George Washington: On Religious Tolerance

Discussion in 'Masonic Education' started by Blake Bowden, Apr 8, 2010.

  1. Blake Bowden

    Blake Bowden Administrator Staff Member


    From "Reach the Congregation" by the George Washington Bicentennial Planners Group:

    Toleration of differing religious traditions was something George Washington idealistically viewed, and heartily approved of, as a unique and basic quality of American life. He believed religious toleration was a natural right of all men, a right the new country would protect. Toleration for other practices and beliefs was such an integral part of his own value system and was a cornerstone of his aspirations for the country as a whole; thus he simply could not understand the issue of religious prejudice and would not allow the outward expression of such prejudice.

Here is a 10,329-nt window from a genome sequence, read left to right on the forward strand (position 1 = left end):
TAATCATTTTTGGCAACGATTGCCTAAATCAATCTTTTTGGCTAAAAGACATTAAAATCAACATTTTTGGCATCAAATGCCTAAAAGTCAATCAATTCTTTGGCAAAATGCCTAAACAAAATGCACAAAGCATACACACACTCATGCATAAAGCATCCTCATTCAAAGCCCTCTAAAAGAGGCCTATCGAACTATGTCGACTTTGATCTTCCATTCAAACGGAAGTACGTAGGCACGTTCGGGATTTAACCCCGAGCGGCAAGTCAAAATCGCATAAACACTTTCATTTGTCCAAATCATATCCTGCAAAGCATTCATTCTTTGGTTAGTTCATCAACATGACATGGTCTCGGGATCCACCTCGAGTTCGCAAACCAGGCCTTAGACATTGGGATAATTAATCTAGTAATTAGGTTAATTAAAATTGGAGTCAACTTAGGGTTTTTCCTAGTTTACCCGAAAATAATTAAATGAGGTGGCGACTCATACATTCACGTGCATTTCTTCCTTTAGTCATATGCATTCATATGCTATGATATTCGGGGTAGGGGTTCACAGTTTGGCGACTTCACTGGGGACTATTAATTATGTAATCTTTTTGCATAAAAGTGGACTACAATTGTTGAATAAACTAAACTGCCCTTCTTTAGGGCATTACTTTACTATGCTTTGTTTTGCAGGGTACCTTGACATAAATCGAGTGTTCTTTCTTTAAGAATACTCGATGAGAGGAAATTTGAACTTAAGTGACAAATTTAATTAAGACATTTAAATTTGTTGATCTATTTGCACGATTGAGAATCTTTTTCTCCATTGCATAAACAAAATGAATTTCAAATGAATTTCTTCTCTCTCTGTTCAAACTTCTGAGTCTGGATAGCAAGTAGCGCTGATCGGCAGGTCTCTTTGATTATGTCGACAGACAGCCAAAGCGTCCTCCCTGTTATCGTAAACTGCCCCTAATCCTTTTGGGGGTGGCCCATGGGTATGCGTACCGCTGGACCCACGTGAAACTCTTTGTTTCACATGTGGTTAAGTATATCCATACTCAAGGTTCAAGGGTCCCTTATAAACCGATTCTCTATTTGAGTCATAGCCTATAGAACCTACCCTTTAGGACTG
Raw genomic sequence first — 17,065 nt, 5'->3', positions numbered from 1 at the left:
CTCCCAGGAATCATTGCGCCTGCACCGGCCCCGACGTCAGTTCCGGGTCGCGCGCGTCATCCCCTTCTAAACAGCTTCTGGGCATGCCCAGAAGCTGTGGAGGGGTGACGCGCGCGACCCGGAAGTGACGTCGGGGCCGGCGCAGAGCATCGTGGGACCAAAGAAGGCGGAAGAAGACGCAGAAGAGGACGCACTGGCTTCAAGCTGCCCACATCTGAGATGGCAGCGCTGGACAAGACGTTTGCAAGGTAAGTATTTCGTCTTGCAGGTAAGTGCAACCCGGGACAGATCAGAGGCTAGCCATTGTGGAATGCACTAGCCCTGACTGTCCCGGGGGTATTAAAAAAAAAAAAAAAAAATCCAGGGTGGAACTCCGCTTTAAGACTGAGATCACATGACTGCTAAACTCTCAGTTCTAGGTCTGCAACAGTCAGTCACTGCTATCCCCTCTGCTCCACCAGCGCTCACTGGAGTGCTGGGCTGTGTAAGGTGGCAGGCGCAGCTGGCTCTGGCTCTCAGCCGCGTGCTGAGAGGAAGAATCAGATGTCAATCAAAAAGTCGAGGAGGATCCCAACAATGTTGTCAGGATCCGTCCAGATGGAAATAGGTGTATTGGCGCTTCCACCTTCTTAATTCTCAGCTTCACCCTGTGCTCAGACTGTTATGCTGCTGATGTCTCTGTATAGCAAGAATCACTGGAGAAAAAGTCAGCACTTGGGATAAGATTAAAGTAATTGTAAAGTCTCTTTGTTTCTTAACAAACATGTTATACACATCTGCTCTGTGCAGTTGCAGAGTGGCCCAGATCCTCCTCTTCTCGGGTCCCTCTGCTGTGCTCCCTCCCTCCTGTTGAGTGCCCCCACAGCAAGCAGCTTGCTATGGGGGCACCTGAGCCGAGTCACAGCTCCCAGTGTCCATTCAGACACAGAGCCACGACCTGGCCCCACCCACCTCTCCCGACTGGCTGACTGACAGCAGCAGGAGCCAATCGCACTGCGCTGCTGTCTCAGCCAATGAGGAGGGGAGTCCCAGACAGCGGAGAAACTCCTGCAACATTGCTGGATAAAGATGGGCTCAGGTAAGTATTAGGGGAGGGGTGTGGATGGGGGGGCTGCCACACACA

In remarks to the Hebrew congregations of Philadelphia, New York, Charleston, and Richmond: "The liberal sentiment towards each other which marks every political and religious denomination of men in this country stands unrivalled in the history of nations...." G.W., Dec. 1790. - To the religious society called Quakers: "...The liberty enjoyed by the people of these States of worshipping Almighty God agreeable to their consciences is not only among the choicest of their blessings but also of their rights." G.W. Sept. 28, 1789

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